In a hot tub, if the water is kept an eye on, the water can remain for 3-4 months depending on use. It is a good idea to change the water every 3 months or so per most manufacturers recommendations.
A hot tub may have an installed ozonator, UV light system, mineral sticks, enzymes or other water treatment alternative, but always will require a minimal amount of sanitizer to augment the other water purification systems that are in place. Without any additional water purification devices or additives, the amount of bromine or chlorine in the water should be at an acceptable level to kill bacteria effectively.
Should I use bromine or chlorine?
There is no right answer because both chemicals do a great job of controlling the growth of bacteria in a hot tub.
Benefits of bromine include the fact that it is longer lasting, tends to smell less and can easily be dosed into the spa water by a floating bromine puck holder or integrated chemical dispenser such as those found in QCA Spas and other brand hot tubs that use the bromine dispenser as part of the Waterway or CMP filter systems.
Benefits of chlorine include the widespread availability and the habitual use of chlorine in other parts of our lives including shower water and home water treatment. Chlorine is often added in the form of granular chlorine to the water, whereas bromine is most often added in puck form. Beware that not all chlorine is equal for hot tub use. Do not use trichlor tablets meant for swimming pools in hot tubs. Trichlor are usually larger slow dissolving tablets that are very acidic and that can adversely affect hot tub pH. Do not add the dichlor chlorine tablets directly to the hot tub as it should not rest on the arylic. Also Calcium Hypochlorite should be avoided as it requires that addition of a stabilizer to be effective and has side effects in the water including deposits on heater elements and gaskets. Never use Sodium Hypochlorite either (bleach) as it does not work in the hot temperatures of a spa and adversely affects pH as well.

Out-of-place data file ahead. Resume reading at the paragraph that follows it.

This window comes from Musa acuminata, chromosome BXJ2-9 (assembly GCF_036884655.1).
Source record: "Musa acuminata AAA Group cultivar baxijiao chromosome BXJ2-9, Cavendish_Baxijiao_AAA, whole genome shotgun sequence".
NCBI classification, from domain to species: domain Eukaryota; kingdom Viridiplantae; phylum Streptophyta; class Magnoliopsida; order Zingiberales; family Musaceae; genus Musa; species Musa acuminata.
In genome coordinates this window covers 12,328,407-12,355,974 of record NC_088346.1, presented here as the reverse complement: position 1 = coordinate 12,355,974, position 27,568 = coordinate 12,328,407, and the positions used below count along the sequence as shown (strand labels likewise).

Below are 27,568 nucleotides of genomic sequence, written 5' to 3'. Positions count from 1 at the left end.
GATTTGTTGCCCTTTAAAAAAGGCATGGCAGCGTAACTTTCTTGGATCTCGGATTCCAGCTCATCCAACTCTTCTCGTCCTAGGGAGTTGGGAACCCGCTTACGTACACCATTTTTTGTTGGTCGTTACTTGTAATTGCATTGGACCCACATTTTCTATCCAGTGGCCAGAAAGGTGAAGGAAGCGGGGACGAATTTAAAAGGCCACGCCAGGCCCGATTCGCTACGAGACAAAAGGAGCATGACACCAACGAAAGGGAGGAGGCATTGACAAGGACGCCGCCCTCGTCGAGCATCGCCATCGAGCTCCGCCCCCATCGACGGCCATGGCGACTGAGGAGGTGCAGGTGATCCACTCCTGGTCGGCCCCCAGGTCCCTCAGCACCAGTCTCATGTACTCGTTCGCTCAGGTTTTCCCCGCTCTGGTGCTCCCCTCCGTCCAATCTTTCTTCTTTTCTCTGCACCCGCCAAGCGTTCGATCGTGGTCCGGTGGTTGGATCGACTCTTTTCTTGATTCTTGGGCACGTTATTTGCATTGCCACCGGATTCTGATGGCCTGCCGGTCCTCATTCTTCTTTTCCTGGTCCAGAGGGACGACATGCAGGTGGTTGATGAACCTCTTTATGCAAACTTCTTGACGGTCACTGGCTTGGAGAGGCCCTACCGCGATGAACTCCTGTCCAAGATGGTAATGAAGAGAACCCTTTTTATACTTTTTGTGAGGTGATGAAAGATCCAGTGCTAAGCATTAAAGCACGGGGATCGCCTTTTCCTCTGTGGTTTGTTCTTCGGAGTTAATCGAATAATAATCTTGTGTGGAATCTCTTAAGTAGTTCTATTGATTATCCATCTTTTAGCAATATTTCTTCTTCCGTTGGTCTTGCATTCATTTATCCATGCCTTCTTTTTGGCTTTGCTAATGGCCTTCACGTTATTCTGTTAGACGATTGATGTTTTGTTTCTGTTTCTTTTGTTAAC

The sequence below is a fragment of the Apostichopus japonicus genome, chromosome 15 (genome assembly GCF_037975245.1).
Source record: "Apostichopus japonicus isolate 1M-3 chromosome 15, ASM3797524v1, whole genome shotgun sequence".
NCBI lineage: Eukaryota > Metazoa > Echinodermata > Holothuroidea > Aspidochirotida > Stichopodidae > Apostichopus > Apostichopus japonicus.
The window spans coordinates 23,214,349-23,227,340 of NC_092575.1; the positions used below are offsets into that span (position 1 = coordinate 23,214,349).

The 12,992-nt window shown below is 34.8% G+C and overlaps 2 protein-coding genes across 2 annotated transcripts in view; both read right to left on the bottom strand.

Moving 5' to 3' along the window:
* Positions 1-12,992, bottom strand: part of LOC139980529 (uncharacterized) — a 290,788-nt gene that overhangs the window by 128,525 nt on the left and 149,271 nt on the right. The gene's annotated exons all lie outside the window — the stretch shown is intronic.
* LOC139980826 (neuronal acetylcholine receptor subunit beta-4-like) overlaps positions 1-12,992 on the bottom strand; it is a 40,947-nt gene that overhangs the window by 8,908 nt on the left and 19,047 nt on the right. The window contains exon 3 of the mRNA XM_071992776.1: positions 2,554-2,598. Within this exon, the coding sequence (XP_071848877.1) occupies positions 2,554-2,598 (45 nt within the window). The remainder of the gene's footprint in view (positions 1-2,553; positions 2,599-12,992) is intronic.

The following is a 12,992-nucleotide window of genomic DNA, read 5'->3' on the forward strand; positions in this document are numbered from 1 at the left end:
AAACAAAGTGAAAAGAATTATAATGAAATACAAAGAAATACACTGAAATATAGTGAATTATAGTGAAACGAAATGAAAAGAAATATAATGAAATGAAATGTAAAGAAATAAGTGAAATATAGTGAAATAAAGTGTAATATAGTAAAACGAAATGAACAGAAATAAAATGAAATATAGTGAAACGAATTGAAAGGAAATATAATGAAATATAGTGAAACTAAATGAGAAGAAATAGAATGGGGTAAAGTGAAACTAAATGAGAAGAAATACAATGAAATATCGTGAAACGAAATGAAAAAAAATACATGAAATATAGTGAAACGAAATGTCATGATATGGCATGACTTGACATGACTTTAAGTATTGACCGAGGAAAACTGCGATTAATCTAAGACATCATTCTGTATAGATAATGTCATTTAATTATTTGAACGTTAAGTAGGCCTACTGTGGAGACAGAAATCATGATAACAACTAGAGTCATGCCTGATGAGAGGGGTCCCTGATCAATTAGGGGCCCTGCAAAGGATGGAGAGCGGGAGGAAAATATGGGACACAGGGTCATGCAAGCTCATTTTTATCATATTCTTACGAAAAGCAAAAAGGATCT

Use a chemical feeder. You can also use liquid chlorine or most popular, granular chlorine.
Another rule is to never mix bromine and chlorine. Choose one method of sanitizing and stick with it.
Many test strips on the market today will test for both chlorine and bromine.
Bromine tends to do better in hot water than chlorine because the off-gassing temperature of bromine is much higher than chlorine, so it lasts longer in hot water.
After deciding on which sanitizer is best for you, you should also know about shock treating the water weekly to reactivate the bromine or chlorine in the water. Sometimes if the water smells like chemicals, it is not that there is too much chlorine or bromine, but instead there are chloramides and bromamides that need to receive a shock treatment.
In the hot tub it is the free chlorine or free bromine that actually kills bacteria. Once it combines with other organics in the water thought, it becomes combined chlorine (chloramine) or combined bromine (bromamide). This stuff smells like chemicals x 10 and you will recognize it. That does not mean pouring more sanitizer into the water, it means the chlorine or bromine needs a shock treatment.
The fallout for not maintaining enough free sanitizer in the water is cloudy, smelly water or even algae. Red, burning and itching eyes are a telltale result of too many of these combined chemicals in the water.
A non-chlorine shock treatment will break up the combined chlorine or bromine in the water. The most popular form of this is potassium monopersulfate. Leave the cover off for at least an hour so gasses can escape after shocking the water.
Once shocking does not work anymore, it is best to change the water.
The above just relates to hot tub sanitizer use, but pH is also an important factor in maintaining water quality and should always be held between 7.2-7.6.
So the first step to maintaining great hot tub water quality is to choose your sanitizer. Which one will it be, bromine or chlorine? Although the video mentions that chlorine is more popular, feedback from all over the world gives us the result that the use of either bromine or chlorine is about 50/50 in hot tubs, so there is no right answer.
We prefer bromine because it is a little easier to handle and lasts longer in hot water. Just add bromine pucks to a feeder and dose them by opening or closing the feeder such that bromine test strips always yield an acceptable result. Shock the water regularly, keep an eye on the pH and enjoy your hot tub.